This is not to deny irreversibility or real time. Or indeed that individual A may never become individual B because in doing so individual B is destroyed (which amounts to saying that there is no possible world in which A = B, the difference being absolute). Rather, we can say that there are different kinds of irreversibility. Each exchange with the Body without Organs, the horizon, is itself a different recipe of irreversibility. There are as many such recipes as there are events. In some cases they tend towards entropy. In other cases they provoke outbursts of creativity. Even the individual that seeks never to enter into the exchange, that seeks isolation in the safety of its refrain and turns chaos away with large blocks of redundancy, in fact engages in a brutal interchange with the Body without Organs and provokes a response. In all cases, whether convoluted or relatively direct, the interchange between individual and Body without Organs operates an eventual non-linear effect throughout, resulting in complex but irreversible involutions specific to each unique assemblage. Singular and multiplicitous continua of disappearance.
Importantly, we shouldn't deny the possibility of the kind of 'foundational break' described above as a confused concept of singularity. Rather, consider that such behaviour may occur in certain types of system, such as those in which large blocks of redundancy create highly isolated individuals. This is not however typical, merely one specific type of event. It is interesting to speculate about why philosophy, and so many other aspects of modern Capitalism should raise such a rare case to the level of a universal. We seem obsessed with apocalyptic events, with foundational breaks.
In what sense is the notion that philosophical concepts perform an absolute deterritorialization (D&G What is Philosophy?) also an expression of this fascination with destruction?
And in what sense does the statement "we never deterritorialize alone" (D&G ATP) – provide a model for passing into the BwO with concepts and artworks (monuments) as catalysts and helpers?
If you have something interesting to contribute to this, please contact me
May 16, 2005
I am making some progress at last, and feeling a small sense of recovery. Deleuze does make sense from where I am.
I will start with a simple fact: my friend has gone, and that has left me feeling that something immeasurable is missing. It is an overwhelming sensation. Disorientation. There is no way in which that can be repaired. She is irreplaceable. That is why she was so valuable, as a totality. Vividly and quite obviously a unique person.
But out of that singularity, traits can be extracted, picked up and carried onwards. That is what a vivid and unique person offers. There is something about them that makes a difference, and carries on making a difference. It is very much part of them, but at the same time is powerful enough to continue, to travel, to live on. These traits are the virtuality within the ever disappearing present, persisting beyond its immediate and constant passing and differentiation. Memory, an active memory. Or what before Nietzsche we called a soul or a spirit. They are traits that give a sense of the possible, a future, a continuity, a return.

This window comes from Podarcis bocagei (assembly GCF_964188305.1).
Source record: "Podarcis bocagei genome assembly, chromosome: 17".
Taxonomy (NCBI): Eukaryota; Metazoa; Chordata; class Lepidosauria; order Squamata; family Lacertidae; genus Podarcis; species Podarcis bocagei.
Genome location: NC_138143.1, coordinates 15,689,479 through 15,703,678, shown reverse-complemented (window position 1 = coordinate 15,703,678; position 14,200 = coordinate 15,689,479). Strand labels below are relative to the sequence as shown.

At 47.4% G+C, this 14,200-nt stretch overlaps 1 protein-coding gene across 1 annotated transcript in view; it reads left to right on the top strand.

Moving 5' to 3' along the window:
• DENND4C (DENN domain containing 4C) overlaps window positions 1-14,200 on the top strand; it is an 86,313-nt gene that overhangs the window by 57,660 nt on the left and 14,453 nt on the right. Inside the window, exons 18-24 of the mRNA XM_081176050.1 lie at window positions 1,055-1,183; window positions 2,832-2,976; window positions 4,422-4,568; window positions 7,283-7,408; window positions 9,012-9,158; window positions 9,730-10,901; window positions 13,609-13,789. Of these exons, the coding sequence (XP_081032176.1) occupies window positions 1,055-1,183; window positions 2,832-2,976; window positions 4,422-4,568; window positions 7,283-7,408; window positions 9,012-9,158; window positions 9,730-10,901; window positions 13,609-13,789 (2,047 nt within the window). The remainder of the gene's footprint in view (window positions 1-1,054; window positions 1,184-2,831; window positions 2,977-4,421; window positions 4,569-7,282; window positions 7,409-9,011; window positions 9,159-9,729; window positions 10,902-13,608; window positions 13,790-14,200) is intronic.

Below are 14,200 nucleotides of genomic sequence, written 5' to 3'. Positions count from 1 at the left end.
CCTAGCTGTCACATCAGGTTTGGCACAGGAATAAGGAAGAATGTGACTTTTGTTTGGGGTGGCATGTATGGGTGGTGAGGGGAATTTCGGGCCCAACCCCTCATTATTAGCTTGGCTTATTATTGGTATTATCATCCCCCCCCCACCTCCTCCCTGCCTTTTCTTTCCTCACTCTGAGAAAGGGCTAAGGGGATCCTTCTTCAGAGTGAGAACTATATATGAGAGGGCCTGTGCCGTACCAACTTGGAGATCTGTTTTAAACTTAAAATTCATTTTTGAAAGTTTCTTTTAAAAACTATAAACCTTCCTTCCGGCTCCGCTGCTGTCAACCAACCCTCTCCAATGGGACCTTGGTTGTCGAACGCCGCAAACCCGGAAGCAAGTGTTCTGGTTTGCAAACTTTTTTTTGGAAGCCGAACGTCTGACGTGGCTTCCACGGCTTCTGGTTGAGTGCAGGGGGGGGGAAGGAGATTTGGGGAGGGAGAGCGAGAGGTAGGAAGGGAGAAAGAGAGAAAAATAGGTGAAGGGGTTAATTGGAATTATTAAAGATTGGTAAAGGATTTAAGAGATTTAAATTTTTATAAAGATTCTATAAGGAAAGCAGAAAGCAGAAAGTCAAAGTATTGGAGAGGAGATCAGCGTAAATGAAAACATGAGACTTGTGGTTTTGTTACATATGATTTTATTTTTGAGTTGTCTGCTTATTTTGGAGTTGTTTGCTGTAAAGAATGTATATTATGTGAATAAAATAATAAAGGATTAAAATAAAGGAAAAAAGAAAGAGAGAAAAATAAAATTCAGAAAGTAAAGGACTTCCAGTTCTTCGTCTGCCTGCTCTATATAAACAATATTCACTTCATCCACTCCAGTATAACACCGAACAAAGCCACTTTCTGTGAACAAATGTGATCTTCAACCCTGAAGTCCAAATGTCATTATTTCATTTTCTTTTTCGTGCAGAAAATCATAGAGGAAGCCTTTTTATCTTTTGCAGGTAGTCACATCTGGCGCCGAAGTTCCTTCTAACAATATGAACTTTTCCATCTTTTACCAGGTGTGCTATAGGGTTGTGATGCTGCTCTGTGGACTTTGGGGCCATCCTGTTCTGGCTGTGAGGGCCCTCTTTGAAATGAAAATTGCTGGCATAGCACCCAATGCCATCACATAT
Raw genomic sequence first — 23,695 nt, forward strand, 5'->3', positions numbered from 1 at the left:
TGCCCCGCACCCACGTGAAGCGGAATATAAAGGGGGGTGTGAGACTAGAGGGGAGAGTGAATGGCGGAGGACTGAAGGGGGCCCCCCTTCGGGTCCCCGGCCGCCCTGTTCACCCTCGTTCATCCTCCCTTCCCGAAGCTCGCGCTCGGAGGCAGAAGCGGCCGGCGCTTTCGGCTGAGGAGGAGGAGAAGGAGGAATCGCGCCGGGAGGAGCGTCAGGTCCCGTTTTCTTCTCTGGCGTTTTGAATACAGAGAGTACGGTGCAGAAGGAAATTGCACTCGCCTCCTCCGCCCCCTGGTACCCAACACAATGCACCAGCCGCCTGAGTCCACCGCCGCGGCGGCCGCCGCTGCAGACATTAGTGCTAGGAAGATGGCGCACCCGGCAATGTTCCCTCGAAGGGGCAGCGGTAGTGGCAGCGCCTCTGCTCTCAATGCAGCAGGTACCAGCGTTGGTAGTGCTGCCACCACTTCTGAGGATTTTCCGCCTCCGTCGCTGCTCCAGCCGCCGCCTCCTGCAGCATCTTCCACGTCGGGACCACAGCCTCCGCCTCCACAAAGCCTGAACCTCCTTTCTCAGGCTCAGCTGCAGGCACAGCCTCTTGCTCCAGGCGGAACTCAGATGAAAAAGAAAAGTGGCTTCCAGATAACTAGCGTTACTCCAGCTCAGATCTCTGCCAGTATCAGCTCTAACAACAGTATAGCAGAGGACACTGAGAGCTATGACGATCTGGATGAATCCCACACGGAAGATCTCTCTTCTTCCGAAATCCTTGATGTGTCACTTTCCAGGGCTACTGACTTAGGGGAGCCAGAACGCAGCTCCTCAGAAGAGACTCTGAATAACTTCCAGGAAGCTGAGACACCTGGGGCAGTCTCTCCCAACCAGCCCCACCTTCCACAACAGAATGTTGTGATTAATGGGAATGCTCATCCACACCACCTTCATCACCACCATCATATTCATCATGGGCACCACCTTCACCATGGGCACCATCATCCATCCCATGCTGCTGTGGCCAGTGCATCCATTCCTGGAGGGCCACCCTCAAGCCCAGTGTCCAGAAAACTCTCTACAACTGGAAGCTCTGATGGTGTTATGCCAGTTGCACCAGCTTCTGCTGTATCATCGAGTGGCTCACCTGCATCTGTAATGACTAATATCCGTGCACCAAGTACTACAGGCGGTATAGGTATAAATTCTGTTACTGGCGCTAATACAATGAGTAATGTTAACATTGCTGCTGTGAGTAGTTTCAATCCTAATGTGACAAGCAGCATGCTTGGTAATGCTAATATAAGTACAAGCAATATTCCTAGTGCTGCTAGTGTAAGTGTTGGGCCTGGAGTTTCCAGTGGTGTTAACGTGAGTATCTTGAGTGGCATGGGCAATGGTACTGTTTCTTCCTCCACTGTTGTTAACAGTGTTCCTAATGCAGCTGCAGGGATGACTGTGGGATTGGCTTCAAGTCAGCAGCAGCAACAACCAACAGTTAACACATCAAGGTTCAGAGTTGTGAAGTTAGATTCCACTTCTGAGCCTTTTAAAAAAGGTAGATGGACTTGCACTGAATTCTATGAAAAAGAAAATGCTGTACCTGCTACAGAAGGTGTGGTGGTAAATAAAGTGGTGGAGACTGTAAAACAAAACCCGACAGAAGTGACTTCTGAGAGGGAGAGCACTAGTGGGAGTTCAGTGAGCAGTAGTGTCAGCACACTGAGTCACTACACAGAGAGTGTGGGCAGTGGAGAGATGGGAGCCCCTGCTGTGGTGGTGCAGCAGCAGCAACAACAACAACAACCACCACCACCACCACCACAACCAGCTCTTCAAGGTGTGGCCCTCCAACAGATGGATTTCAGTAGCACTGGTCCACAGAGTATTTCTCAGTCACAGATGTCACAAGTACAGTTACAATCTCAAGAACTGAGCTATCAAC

As Deleuze would say, a trait can be taken up by a concept. It is as such the tool or weapon that is carried to guarantee survival, to re-orientate after the event, to regenerate, to carry the person onwards as a conceptual personae. Irreducible to a simple procedure or rule, a concept nonetheless carries (expresses) an arrangement (content) that sees the repetition of a local equilibrious state from a far from equilibrium event. A return.
So at least I have an idea, a concept out of which a future can grow. Some possibility of survival.
August 18, 2004
Van Gogh's technique was also to apply a diagram to the figure in order to divert it from purposiveness into an unlocking of sensation. You can see in this work just how, as Deleuze says, for the painter the hand becomes a second eye and the canvas becomes a second mind.
The painter sees the figure. Seeing in this case is just the repetition of singular affects on the complex assemblage of planes of the mind. The eyes and their movement overlay a rhythmic action on this repetition of affects. Secondarily, the painter diverts this rhythm (of movement and light) to the hands, which have corresponding ways of moving, characteristic means of applying paint (and other painterly movements). This is what Deleuze calls the diagram. Van Gogh developed new diagrams of his own, of his own hands, which you can see clearly in this painting. With the application of sensation through the diagram and through the material of the painting, the canvas is built up into zones, lines, contours, planes, thicknesses, colours etc. At this point the painting faces a great danger, as described by Cezanne, the danger of becoming chaotic, of the sensations on the canvas failing to form a balanced and self-sustaining resonance: chaos. Adding new sensations to the canvas inevitably pushes it towards chaos. The greatness of the painter, as you can see in Van Gogh, is the ability to push the canvas towards this catastrophe, only to rescue it and restore the balance and resonances.
In this way, as Kant would have agreed, the adventure of painting is an adventure of the kind experienced in thought itself, an engagement with catastrophe and a subsequent return.